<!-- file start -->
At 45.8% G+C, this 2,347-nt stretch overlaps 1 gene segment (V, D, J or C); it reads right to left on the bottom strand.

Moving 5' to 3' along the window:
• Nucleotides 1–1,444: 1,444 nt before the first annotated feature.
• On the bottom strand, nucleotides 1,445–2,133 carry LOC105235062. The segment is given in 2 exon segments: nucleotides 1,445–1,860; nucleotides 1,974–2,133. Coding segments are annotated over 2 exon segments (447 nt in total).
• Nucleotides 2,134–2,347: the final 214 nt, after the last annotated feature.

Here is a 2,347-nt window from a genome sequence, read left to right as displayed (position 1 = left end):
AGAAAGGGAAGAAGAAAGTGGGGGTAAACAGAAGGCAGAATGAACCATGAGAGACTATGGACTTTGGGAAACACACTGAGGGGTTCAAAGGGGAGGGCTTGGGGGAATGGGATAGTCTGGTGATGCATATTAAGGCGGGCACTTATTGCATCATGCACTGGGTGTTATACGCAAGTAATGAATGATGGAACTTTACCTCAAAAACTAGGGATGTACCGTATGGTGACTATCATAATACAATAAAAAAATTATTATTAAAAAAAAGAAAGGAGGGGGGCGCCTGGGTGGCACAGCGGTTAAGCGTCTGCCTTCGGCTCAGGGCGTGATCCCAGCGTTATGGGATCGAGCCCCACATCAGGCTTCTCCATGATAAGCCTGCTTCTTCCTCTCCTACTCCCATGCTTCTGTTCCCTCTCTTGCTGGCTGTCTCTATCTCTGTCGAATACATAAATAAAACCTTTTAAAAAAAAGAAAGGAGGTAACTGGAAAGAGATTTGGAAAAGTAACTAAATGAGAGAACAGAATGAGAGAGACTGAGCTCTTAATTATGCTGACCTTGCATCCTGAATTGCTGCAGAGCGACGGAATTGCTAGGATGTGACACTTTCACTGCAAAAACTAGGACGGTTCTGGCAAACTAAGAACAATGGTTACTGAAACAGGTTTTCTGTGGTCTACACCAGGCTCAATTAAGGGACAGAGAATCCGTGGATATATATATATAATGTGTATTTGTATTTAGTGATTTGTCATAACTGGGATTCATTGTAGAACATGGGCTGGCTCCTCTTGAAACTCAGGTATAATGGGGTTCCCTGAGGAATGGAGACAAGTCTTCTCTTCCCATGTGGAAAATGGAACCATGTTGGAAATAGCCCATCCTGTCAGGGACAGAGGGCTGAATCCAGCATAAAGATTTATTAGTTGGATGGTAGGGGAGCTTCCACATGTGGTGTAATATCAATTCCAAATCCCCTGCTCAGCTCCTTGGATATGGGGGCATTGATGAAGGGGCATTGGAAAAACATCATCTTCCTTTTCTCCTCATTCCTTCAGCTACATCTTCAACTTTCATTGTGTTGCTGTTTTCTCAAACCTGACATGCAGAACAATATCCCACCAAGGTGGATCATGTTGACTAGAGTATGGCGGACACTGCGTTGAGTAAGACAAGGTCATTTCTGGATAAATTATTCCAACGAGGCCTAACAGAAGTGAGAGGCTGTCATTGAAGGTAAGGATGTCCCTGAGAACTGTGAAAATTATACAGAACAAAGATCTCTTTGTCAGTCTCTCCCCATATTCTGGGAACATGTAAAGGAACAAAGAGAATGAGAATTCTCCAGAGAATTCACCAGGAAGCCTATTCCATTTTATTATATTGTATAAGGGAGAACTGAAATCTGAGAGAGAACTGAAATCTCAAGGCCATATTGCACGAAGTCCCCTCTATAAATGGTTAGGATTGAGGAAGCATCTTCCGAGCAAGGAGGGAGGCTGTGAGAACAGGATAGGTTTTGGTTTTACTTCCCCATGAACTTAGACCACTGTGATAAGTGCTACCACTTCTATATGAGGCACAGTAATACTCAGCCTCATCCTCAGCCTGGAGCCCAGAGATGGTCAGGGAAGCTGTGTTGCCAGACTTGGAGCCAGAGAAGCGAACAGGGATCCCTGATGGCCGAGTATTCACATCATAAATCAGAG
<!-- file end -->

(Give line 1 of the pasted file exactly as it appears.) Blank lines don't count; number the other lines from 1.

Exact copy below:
At 45.8% G+C, this 2,347-nt stretch overlaps 1 gene segment (V, D, J or C); it reads right to left on the bottom strand.